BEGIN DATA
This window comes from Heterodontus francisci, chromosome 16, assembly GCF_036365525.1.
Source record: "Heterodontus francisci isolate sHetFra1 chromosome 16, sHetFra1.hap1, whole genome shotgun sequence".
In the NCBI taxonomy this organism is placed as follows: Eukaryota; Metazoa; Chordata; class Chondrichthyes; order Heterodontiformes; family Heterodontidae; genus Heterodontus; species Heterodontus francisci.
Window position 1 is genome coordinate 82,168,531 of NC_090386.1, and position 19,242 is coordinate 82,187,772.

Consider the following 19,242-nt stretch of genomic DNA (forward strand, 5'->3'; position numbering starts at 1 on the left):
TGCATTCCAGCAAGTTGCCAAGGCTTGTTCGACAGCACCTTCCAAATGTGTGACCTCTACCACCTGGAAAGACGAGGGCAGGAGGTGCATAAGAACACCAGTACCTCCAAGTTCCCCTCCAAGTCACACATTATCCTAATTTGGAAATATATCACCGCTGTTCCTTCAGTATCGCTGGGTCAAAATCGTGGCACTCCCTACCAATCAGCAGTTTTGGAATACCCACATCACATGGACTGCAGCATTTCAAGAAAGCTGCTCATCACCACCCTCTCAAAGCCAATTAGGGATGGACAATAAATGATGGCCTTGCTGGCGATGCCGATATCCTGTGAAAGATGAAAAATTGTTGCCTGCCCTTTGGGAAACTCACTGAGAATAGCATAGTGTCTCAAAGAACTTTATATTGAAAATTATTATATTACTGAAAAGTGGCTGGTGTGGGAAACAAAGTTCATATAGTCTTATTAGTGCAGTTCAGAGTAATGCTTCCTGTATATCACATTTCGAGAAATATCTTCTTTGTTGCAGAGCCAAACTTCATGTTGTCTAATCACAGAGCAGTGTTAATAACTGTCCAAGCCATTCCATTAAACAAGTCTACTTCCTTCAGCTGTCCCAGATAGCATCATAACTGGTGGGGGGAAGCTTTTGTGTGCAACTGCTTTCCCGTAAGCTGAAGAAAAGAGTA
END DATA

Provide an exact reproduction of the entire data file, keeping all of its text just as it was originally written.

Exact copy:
This window comes from Heterodontus francisci, chromosome 16, assembly GCF_036365525.1.
Source record: "Heterodontus francisci isolate sHetFra1 chromosome 16, sHetFra1.hap1, whole genome shotgun sequence".
In the NCBI taxonomy this organism is placed as follows: Eukaryota; Metazoa; Chordata; class Chondrichthyes; order Heterodontiformes; family Heterodontidae; genus Heterodontus; species Heterodontus francisci.
Window position 1 is genome coordinate 82,168,531 of NC_090386.1, and position 19,242 is coordinate 82,187,772.

Consider the following 19,242-nt stretch of genomic DNA (forward strand, 5'->3'; position numbering starts at 1 on the left):
TGCATTCCAGCAAGTTGCCAAGGCTTGTTCGACAGCACCTTCCAAATGTGTGACCTCTACCACCTGGAAAGACGAGGGCAGGAGGTGCATAAGAACACCAGTACCTCCAAGTTCCCCTCCAAGTCACACATTATCCTAATTTGGAAATATATCACCGCTGTTCCTTCAGTATCGCTGGGTCAAAATCGTGGCACTCCCTACCAATCAGCAGTTTTGGAATACCCACATCACATGGACTGCAGCATTTCAAGAAAGCTGCTCATCACCACCCTCTCAAAGCCAATTAGGGATGGACAATAAATGATGGCCTTGCTGGCGATGCCGATATCCTGTGAAAGATGAAAAATTGTTGCCTGCCCTTTGGGAAACTCACTGAGAATAGCATAGTGTCTCAAAGAACTTTATATTGAAAATTATTATATTACTGAAAAGTGGCTGGTGTGGGAAACAAAGTTCATATAGTCTTATTAGTGCAGTTCAGAGTAATGCTTCCTGTATATCACATTTCGAGAAATATCTTCTTTGTTGCAGAGCCAAACTTCATGTTGTCTAATCACAGAGCAGTGTTAATAACTGTCCAAGCCATTCCATTAAACAAGTCTACTTCCTTCAGCTGTCCCAGATAGCATCATAACTGGTGGGGGGAAGCTTTTGTGTGCAACTGCTTTCCCGTAAGCTGAAGAAAAGAGTA